Monday, November 19, 2012


President Abraham Lincoln (Daniel Day-Lewis) looks across
 a battlefield in the aftermath of a terrible siege in this scene
from director Steven Spielberg’s drama “Lincoln”
 from DreamWorks Pictures and Twentieth Century Fox.
 © DreamWorks II Distribution Co., LLC. All Rights Reserved
          Steven Spielberg's movie "Lincoln" delivers what most of the movie going public wanted to see --a reverent, loving, film of "Saint Abraham" "saving the Union" and "freeing the slaves." Of course the real, historical Lincoln gets lost in all the "heavenly" music, worshipful Union soldiers, poor old touchy-feely "Father Abraham" and of course the usual, stereotypical "evil" Southerners.
         What is delivered is the typical, 21st Century, Hollywood version of Northern wartime, Anti-Southern propaganda which very neatly advances the 150-year-old, misleading myth about what the war was all about and who the good guys and bad guys were. It was a very well done movie, technically, and had the right look as far as the sets and costumes go. As would be expected with professional actors, Daniel Day-Lewis, as Lincoln, Sally Field, as Mary Todd Lincoln, and Tommy Lee Jones, as Thaddeus Stevens, all performed their roles well. I think Sally Field delivered the best performance of all. At least she could talk back to her husband.
        Most of the movie was about the political wrangling that went on to get the House of Representatives to approve the proposed 13th amendment freeing the slaves. I'm not sure how historically accurate it was, but  it did seem too melodramatic and too drawn out. Considering the  ruthless ways Lincoln violated the Constitution, such as shutting down opposition newspapers and throwing the editors in jail, military arrests without charge for Northern opponents of his policies, and violating the right of habeas corpus, I think the vote was a foregone conclusion. I doubt there was that much drama over passage of the bill. The amendment wasn't passed by the states until the end of the year, well after Lincoln's death.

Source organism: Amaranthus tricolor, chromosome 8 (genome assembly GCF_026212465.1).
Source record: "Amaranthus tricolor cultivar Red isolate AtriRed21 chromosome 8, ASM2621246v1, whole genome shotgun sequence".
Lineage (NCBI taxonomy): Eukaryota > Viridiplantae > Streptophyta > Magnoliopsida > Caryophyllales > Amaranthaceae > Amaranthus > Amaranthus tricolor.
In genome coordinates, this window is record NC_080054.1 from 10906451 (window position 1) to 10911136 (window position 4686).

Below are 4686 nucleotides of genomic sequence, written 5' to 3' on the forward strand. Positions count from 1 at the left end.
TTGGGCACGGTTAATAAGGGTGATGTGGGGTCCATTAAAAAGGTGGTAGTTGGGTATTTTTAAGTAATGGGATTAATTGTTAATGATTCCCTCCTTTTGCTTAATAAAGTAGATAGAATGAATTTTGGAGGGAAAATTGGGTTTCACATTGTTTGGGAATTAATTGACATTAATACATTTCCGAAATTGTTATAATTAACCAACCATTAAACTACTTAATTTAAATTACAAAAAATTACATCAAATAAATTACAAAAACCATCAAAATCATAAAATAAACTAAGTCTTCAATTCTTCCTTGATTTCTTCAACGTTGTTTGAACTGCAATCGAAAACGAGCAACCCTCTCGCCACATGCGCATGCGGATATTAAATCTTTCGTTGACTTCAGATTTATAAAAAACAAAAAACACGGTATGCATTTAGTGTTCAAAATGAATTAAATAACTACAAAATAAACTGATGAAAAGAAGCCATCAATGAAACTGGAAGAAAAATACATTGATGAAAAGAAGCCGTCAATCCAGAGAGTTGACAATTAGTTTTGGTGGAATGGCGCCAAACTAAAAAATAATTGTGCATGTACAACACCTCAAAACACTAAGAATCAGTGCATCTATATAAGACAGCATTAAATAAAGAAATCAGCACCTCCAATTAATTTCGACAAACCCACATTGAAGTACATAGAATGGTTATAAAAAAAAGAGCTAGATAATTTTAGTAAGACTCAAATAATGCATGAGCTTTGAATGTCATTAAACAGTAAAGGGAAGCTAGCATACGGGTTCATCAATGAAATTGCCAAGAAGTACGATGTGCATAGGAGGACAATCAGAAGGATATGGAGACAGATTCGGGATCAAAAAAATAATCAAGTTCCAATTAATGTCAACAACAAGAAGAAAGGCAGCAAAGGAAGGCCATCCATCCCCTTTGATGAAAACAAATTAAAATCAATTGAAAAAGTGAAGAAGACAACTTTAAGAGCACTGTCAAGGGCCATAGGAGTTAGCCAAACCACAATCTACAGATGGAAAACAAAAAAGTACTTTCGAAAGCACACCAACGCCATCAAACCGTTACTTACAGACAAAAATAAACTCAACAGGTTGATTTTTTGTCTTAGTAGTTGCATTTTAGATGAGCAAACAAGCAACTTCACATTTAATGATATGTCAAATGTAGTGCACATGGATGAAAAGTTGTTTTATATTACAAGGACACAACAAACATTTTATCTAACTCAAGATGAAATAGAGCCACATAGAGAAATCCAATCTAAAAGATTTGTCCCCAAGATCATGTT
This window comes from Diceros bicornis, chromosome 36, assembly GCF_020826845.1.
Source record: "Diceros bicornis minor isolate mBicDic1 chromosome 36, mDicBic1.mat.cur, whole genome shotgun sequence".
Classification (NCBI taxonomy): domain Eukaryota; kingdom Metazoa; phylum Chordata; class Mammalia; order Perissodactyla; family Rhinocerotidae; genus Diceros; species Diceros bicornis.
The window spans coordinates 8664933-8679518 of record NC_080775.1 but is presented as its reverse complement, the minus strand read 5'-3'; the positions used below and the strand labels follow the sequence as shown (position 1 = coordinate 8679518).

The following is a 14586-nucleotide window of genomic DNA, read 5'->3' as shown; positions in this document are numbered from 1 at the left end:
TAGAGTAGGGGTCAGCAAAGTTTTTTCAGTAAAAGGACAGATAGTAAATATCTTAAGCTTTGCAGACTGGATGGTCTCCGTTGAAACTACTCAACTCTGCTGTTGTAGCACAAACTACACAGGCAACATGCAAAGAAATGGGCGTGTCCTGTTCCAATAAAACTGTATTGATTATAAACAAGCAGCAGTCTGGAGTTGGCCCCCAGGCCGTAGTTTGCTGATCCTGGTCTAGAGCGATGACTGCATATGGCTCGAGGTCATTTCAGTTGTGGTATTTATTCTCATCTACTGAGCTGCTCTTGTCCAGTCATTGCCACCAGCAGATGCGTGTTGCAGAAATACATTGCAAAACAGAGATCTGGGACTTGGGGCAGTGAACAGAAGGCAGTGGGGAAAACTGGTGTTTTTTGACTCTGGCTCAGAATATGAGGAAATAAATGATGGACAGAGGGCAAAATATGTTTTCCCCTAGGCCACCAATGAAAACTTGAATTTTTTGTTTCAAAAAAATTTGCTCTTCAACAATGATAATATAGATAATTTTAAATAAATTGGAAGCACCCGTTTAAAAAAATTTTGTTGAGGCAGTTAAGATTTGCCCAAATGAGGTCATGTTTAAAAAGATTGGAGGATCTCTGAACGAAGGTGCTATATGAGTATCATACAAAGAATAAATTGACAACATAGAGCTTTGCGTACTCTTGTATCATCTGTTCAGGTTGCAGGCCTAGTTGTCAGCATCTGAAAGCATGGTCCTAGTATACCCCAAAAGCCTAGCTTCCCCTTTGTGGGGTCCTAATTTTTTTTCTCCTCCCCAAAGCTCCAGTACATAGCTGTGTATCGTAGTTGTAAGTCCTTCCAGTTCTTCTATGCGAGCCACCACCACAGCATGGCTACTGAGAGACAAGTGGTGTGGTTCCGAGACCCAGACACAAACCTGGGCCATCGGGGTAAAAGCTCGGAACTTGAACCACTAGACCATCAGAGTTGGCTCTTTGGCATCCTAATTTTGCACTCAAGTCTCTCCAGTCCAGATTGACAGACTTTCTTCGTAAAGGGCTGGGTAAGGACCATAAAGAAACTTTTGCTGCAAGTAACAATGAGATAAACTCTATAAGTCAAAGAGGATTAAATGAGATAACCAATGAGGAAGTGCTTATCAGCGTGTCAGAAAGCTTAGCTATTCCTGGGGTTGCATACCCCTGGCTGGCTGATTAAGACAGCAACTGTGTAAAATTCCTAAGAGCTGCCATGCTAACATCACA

Perhaps the most laughably bad scene was the opening one of what was supposed to be fierce hand-to-hand combat, but which came off looking like a ridiculous, modern mud wrestling fight. That was followed by other silly scenes of a touchy-feely Lincoln sitting on a trunk chit-chatting with adoring Union soldiers, some of  whom spontaneously burst out in recitations of the Gettysburg Adress. I'd like to see the documentation for that. Incidentally,  the "battle" scene is the obscure Battle of Jenkin's Ferry, Arkansas in 1864. It was a very bloody and fierce battle, but I doubt there was any mud wrestling going on.
       My favorite part was the scene of the meeting on the River Queen steamboat at Hampton's Roads, Virginia on Feb. 3, 1865, when Lincoln met with a peace commission made up of Confederate Vice President Alexander Stephens, Senator R. M. T. Hunter and Assistant Secretary of War  John A. Campbell, who was also a former U. S. Supreme Court Justice. The inference in the movie that the South would have rejoined the Union if Lincoln blocked the 13th Amendment freeing
 the slaves, did not seem to me to be historically correct. The Southern commissioners were tasked with ending the war but Southern Independence was non-negotiable. I thought the actor who played Stephens, Jackie Earle Haley, did it with dignity and respectability. He was the main  "Confederate" character in the movie with a speaking role. Incidentally, Lincoln and Stephens had been close
personal friends from their days of serving together in the House  of Representatives in the 1840s, when both were members of the Whig Party.
        There was a scene toward at the end of the movie showing Robert E. Lee leaving Appomattox Courthouse. It was okay and showed that Lee was treated respectfully, but I thought the actor playing Lee didn't quite look the part. He had no speaking lines. Other than that, Confederate soldiers were portrayed in the silly mud wrestling scene, or as dead bodies on the Petersburg battlefield.
        The Lincoln assassination was not presented at all, just the Lincoln death scene in the boarding house across from Ford's Theatre.
        According to the facts of history, the real Lincoln was a tough, crafty, self-serving politician who bumbled his way to victory because he had overwhelming advantages in manpower and supplies. That Lincoln is not portrayed in the movie. His closest friends and associates, Ward Lamon, William Herndon and others, rejected the politically inspired myth-making that was created about  their old friend, after his assassination. They would have resented this movie. But the mythological Lincoln is the image that lives today. There's no changing it. That is what most people want to see and that is what sells.


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